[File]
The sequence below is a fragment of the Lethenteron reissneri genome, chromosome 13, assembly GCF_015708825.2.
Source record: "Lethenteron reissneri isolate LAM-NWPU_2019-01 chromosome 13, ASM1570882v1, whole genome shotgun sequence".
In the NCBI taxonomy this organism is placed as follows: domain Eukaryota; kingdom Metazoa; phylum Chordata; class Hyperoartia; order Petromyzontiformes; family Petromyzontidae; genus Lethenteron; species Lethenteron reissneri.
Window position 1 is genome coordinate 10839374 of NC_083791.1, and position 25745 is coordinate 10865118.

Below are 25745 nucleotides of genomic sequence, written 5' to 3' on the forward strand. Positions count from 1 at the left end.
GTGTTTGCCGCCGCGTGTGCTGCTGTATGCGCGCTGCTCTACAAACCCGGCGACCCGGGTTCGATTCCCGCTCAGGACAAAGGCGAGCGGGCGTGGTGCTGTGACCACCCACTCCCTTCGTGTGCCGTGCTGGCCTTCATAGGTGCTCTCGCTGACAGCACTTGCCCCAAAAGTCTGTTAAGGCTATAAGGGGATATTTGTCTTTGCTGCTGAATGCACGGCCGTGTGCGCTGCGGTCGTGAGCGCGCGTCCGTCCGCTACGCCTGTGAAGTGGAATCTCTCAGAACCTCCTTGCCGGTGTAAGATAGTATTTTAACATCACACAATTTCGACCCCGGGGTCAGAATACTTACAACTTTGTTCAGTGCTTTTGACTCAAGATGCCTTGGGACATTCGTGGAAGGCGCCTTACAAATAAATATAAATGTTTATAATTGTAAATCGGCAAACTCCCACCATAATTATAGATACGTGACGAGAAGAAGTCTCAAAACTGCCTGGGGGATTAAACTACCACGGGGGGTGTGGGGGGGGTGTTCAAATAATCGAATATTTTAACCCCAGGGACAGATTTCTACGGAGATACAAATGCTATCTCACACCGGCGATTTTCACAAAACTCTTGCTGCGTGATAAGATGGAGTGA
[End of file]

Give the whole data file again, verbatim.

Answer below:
The sequence below is a fragment of the Lethenteron reissneri genome, chromosome 13, assembly GCF_015708825.2.
Source record: "Lethenteron reissneri isolate LAM-NWPU_2019-01 chromosome 13, ASM1570882v1, whole genome shotgun sequence".
In the NCBI taxonomy this organism is placed as follows: domain Eukaryota; kingdom Metazoa; phylum Chordata; class Hyperoartia; order Petromyzontiformes; family Petromyzontidae; genus Lethenteron; species Lethenteron reissneri.
Window position 1 is genome coordinate 10839374 of NC_083791.1, and position 25745 is coordinate 10865118.

Below are 25745 nucleotides of genomic sequence, written 5' to 3' on the forward strand. Positions count from 1 at the left end.
GTGTTTGCCGCCGCGTGTGCTGCTGTATGCGCGCTGCTCTACAAACCCGGCGACCCGGGTTCGATTCCCGCTCAGGACAAAGGCGAGCGGGCGTGGTGCTGTGACCACCCACTCCCTTCGTGTGCCGTGCTGGCCTTCATAGGTGCTCTCGCTGACAGCACTTGCCCCAAAAGTCTGTTAAGGCTATAAGGGGATATTTGTCTTTGCTGCTGAATGCACGGCCGTGTGCGCTGCGGTCGTGAGCGCGCGTCCGTCCGCTACGCCTGTGAAGTGGAATCTCTCAGAACCTCCTTGCCGGTGTAAGATAGTATTTTAACATCACACAATTTCGACCCCGGGGTCAGAATACTTACAACTTTGTTCAGTGCTTTTGACTCAAGATGCCTTGGGACATTCGTGGAAGGCGCCTTACAAATAAATATAAATGTTTATAATTGTAAATCGGCAAACTCCCACCATAATTATAGATACGTGACGAGAAGAAGTCTCAAAACTGCCTGGGGGATTAAACTACCACGGGGGGTGTGGGGGGGGTGTTCAAATAATCGAATATTTTAACCCCAGGGACAGATTTCTACGGAGATACAAATGCTATCTCACACCGGCGATTTTCACAAAACTCTTGCTGCGTGATAAGATGGAGTGA